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Staying Safe in a Sarasota Tornado

Tornadoes are truly terrifying due to their ferocity and erratic travel paths. Even if you live within a sound structure, there is still a chance a freak storm can level and destroy your home. Every area, including Sarasota County, is at risk for tornadoes suddenly touching down and wreaking havoc. Since spring and summer is the most common for tornado strikes, these are the timeframes you should be most diligent about protecting yourself and your family.

Tornado Preparation

First and foremost, you should develop a disaster plan in order to prepare for a tornado. Look at a Sarasota disaster map to determine whether you live in an evacuation and flood zone. In the case of a tornado, you should have a meeting place for your family inside and outside of your home. Many local Sarasota County schools are designated shelters. Practice tornado drills on a regularly basis. Keep emergency cards with updated contact information on your person at all times and store any valuable documents in a secured spot. Any valuables you have inside your home should have coverage through your homeowner’s insurance policy. Make a disaster supply kit to keep on hand in case of an emergency. Supplies within the kit should include fresh drinking water, non-perishable food items, flashlights, batteries, medicine, first aid items, and a portable radio. During storm season, it’s a good idea to secure any outdoor furniture or any other object that can turn into a projectile to prevent it from blowing around during severe weather.

Listen to the radio and TV broadcasts to stay informed about tornado warnings and watches. Choose a safe room within your house in the case of a tornado. Pick a room on the lowest floor of your home, ideally without windows and one that can be reinforced. Look for outdoor weather signs that indicate the possibility of a tornado forming. This can include a rotating cloud base, whirling debris on the ground under a cloud formation, large hail, roaring noise, and a funnel.

During a Tornado

Get to your safe room as soon as possible or pick an alternate with no windows, such as a closet or bathroom. Get under a sturdy structure like a table and cover your body with pillows and blankets if possible. If you are outdoors during a tornado, head to the closest structure or car. In the case you’re driving and flying debris occurs, park the car and keep your seat belt on. Duck down below the windows and cover your head with your hands.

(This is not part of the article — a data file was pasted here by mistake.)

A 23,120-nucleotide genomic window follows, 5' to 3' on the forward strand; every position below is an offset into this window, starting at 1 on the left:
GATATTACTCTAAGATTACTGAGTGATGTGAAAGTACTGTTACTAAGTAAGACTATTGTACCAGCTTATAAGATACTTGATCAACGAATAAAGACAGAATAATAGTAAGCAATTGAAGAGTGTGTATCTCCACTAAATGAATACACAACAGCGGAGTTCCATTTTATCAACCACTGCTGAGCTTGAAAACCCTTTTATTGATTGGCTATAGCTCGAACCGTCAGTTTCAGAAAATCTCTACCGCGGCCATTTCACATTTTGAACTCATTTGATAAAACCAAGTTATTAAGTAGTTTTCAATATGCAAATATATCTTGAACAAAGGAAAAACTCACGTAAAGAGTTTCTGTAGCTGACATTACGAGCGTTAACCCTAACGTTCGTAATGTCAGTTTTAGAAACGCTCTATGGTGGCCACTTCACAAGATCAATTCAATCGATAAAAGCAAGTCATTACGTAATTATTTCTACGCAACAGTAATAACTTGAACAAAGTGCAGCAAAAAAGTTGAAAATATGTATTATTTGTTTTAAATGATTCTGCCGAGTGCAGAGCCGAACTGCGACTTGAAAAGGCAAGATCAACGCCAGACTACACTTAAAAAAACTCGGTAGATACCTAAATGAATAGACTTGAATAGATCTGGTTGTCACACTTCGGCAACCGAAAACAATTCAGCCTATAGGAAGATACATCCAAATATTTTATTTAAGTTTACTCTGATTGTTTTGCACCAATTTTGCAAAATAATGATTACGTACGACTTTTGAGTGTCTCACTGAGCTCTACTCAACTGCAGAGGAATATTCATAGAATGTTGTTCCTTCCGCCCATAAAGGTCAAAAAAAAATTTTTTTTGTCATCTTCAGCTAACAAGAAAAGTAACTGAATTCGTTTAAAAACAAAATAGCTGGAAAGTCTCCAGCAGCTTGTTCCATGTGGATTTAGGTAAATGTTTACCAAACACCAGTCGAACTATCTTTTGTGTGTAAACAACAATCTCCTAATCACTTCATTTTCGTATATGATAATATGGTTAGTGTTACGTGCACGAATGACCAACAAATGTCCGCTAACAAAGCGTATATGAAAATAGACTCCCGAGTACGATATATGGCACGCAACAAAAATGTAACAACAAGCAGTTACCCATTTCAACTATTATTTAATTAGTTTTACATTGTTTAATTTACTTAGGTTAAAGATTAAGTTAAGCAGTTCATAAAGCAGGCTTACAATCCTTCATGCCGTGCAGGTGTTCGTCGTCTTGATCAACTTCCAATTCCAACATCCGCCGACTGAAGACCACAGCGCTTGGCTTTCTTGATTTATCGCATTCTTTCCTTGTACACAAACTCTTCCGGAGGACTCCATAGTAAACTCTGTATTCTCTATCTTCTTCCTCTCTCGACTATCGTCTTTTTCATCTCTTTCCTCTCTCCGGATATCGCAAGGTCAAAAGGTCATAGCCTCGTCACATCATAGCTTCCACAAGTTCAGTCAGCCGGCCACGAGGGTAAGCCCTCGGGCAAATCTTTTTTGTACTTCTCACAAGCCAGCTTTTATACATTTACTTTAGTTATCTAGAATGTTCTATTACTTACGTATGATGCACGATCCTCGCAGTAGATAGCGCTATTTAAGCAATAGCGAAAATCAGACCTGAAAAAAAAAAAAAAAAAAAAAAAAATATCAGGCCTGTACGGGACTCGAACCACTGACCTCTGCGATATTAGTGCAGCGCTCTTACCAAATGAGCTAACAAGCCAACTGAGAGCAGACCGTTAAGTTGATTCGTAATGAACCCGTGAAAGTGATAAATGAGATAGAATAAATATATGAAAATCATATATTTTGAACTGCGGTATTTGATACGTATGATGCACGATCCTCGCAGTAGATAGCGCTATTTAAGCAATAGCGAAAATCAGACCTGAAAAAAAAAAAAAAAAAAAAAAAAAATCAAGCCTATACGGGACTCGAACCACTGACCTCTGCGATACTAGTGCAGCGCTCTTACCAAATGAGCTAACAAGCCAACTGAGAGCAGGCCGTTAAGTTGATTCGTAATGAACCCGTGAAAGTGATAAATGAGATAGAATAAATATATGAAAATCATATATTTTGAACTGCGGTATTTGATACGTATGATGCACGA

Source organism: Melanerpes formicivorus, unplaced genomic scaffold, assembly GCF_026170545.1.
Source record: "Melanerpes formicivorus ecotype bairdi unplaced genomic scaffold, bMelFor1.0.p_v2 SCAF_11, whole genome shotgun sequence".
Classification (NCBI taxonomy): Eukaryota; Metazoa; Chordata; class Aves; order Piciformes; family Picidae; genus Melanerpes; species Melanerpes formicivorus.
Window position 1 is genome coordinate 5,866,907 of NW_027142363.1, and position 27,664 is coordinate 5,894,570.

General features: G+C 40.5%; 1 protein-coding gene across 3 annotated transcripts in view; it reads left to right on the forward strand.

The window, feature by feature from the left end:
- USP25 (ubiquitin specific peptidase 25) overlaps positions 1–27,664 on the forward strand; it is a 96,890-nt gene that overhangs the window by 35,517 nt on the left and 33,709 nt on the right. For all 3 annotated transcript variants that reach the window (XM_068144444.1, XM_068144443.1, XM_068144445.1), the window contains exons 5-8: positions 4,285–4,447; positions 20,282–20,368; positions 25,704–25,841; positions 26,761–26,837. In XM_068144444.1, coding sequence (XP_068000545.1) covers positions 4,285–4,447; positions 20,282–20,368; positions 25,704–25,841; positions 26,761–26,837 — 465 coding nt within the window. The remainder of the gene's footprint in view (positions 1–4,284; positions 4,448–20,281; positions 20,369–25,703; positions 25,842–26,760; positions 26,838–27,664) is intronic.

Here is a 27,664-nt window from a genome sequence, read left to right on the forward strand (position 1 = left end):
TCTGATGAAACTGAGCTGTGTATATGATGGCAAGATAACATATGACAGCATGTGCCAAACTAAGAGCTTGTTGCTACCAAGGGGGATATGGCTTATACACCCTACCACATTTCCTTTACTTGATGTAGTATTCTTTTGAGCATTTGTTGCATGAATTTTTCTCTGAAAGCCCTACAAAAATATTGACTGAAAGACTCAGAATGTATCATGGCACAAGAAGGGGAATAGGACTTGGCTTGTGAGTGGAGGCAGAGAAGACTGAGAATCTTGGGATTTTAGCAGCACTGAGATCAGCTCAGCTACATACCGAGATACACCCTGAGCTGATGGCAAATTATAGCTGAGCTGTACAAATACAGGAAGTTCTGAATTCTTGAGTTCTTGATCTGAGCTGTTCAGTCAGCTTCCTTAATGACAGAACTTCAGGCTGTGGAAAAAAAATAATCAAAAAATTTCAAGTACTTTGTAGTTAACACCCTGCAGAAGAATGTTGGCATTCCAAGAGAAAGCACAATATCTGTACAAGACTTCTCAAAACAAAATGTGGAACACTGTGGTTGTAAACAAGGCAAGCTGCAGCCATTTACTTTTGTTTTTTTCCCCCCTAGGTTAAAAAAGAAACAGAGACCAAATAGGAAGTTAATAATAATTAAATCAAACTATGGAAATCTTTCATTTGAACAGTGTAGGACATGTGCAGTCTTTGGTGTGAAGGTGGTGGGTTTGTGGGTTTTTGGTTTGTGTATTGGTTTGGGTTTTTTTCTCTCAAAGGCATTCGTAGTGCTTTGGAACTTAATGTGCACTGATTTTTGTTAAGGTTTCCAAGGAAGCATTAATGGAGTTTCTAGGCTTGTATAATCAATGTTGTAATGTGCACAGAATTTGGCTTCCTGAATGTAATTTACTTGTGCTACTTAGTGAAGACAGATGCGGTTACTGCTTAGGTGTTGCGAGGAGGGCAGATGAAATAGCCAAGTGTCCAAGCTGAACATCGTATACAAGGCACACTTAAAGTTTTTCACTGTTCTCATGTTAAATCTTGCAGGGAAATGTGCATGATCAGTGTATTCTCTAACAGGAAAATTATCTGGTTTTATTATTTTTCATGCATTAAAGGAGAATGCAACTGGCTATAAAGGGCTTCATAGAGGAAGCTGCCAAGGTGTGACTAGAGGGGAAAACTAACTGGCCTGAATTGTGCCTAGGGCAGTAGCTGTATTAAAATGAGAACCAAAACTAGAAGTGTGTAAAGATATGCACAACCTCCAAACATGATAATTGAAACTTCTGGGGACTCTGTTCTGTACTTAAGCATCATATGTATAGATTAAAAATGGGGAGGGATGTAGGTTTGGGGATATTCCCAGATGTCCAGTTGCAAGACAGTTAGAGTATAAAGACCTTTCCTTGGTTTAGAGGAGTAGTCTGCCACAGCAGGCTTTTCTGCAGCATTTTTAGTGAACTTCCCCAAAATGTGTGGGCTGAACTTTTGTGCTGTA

After a Tornado

Stay together with your family and wait for emergency personnel to arrive on the scene. Check everyone for injuries and use the first aid kit for emergency treatment. If you smell any chemicals or natural gas, open a window and then evacuate the premises. Beware of any fallen power lines as well.

If you’re not at your home, wait until officials tell you that it’s safe to return. Wear safety gear while examining your home for damage, such as a hard hat, sturdy boots, goggles, long sleeve pants and shirt. Take photos in order to help expedite insurance claims.

Insurance Claims

Annually, hundreds of tornadoes devastate communities nationwide. Your homeowner’s policy may only cover a certain portion of the damage depending on the coverage limit set. Keep in mind that certain insurance companies in states like Florida may exclude windstorm and flood damage from their policies due to the high incidence of storms in the state.

Source

http://brevard.floridahealth.gov/programs-and-services/emergency-preparedness-and-response/tornado-safety-tips/

http://www.ready.gov/tornadoes

http://www.redcross.org/prepare/disaster/tornado